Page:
The trading card section is a treasure trove of images and information. For instance, did you know that Saunders invented and designed the Nutty Initials (1967) series? Many assume it was Basil Wolverton, who also freelanced with Topps, but it wasn't. Wolverton alienated himself from Topps when he tried to retain copyright control of the Ugly Stickers he did for Topps in 1965. Topps paid him off for the twelve he had painted and then fired him. It was Saunders and Wally Wood who did the remaining images in that set. Later on, he suggested the Nutty Initials idea and they let him have free reign with it.

Another issue this book resolves is that regarding the legitimacy of the 13 revised Mars Attacks cards. They were issued in 1984 by Steve Kiviat of Rosem Enterprises and were called Mars Attacks- The Unpublished Version. They show less violent versions of cards #3, 6, 8, 11, 15, 17, 19, 21, 29, 30, 32, 36, and 38. Chris Benjamin's guide was uncertain if they were real, since their exact origin couldn't be documented. But according to the new book, "Topps hired Saunders to paint amended versions of the most shocking cards. [He was] amused by the hypocrisy of selling amended 'indecent' cards under a fake company name." (Topps changed their copyright notice to "Bubbles, Inc." to dodge any controversy that the cards might cause.)

To make certain David wasn't relying on an unreliable third party for his card censorship story, I contacted him to ask if he had any personal knowledge that they were definitely real. His response:   "My father did paint them.   I saw him doing it and I remember the entire controversial process of producing a less offensive version of certain cards.   The image of the girl in bed that is being attacked by a Martian breaking through her window, was repainted to show a guy in bed, but instead of just any guy, Norm thought it was fun to make the guy a self-portrait, so that guy in bed with a mustache is a self-portrait of the fifty-five year old Norman Saunders! All thirteen images in that 'unpublished' set were painted by Norman Saunders."

The book concludes that particular controversy with this: "In the end, the lure of potential profits was not as great as Topps' fear of bad publicity for their more lucrative business of selling wholesome bubble gum and baseball cards, so the revised set was shelved and no additional printings were made." It also shows some colorful close up photos of the original revisions.

Other interesting Mars Attacks details are that David himself posed as the boy in the famous Destroying A Dog image for from card   #36, and that was his dog in the card as well. David remembered, "The dog was named 'Cindy' and we all laughed about it afterwards because the Martian blew her to 'cinders!'"

Saunders was only paid $1.25 an hour to paint that incredible series, although Maurice Blumenfeld also contributed images. (After all the artworks were delivered, Saunders was hired to retouch the other artists' paintings so everything would look uniformly detailed and three dimensional, as he had done with other series in which he had been involved.) The bloody Mars Attacks lettering from the box and wrapper were also his work.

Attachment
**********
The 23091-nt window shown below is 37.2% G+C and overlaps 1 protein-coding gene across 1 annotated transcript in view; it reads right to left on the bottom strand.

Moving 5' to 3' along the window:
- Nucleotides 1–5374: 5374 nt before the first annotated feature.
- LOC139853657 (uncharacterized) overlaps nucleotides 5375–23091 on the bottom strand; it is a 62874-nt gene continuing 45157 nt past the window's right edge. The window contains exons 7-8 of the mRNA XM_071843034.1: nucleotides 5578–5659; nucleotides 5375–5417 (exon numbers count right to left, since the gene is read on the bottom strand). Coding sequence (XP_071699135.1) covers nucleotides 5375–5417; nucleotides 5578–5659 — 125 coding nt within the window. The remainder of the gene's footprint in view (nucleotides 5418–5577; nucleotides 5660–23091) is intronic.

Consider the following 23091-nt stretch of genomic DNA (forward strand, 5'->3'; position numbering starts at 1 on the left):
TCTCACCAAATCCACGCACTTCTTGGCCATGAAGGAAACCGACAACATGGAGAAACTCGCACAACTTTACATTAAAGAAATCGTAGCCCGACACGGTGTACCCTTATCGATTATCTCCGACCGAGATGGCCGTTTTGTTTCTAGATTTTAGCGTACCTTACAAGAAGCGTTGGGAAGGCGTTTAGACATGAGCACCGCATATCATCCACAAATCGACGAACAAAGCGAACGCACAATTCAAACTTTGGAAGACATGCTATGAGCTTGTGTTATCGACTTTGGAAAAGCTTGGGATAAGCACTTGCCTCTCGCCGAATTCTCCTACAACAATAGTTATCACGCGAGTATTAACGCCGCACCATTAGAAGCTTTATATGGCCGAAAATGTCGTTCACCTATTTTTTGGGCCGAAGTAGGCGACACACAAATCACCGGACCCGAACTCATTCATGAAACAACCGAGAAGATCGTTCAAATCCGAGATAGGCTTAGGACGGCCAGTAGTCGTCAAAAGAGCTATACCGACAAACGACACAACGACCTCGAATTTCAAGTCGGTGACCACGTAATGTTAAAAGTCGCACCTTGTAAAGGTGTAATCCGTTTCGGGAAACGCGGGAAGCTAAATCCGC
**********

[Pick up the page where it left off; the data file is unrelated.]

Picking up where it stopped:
Saunders went on to work on many other classic sets, including Battle and Wacky Packages. The Wackys became Topps most sold item, even outselling their sports cards . By the 16 th series, Saunders had painted 478 of the 503 Wacky Packages (that's 95%!). Having made Topps millions, they finally agreed to pay him more than minimum wage. He was given a flat $50 fee per painting for the last batch of Wackys he painted... and Topps kept all the paintings. (The originals have since sold for thousands of dollars each.)

In 1980, Saunders was 73 and Topps asked him to paint a series called Weird Wheels. Although he was in failing health, he defied doctor's orders and agreed to paint what would be his final set. When his son questioned the wisdom of risking his health for a low paying job, he responded, "It's fun! I gotta keep working. What the hell else am I gonna do?"

Saunders lived until 1989, long enough to witness some appreciation from his fans. He became a celebrity at pulp and trading card shows, as well as paperback conferences and comics book conventions. Fan mail, visits by younger artists, and interviews proved to him that his work wasn't forgotten, and neither was he. As collectors, we can take some credit in making sure the work he thought was thrown away will last and be admired by future generations. David Saunders deserves even greater credit for creating this retrospective of Norm's work for similar reasons. If you're a Saunders fan, you should nab this book while you can, because only 5,000 were made to satisfy the hunger of countless fans. If you order it, do so from the publisher so David can earn back some of his inheritance sooner. Its $40, but well worth it. It has lots more information and over 880 priceless pictures. David also produced a very neat card set that parallels his book (which originally sold for just $10). Only 1,000 were made, and neither the cards nor books will be reprinted. So if you're a Norm Saunders fan, get them both while you can. They sure aren't making art like this anymore!

The web address is:

www.TheIllustratedPress.com

rev. 3.16.11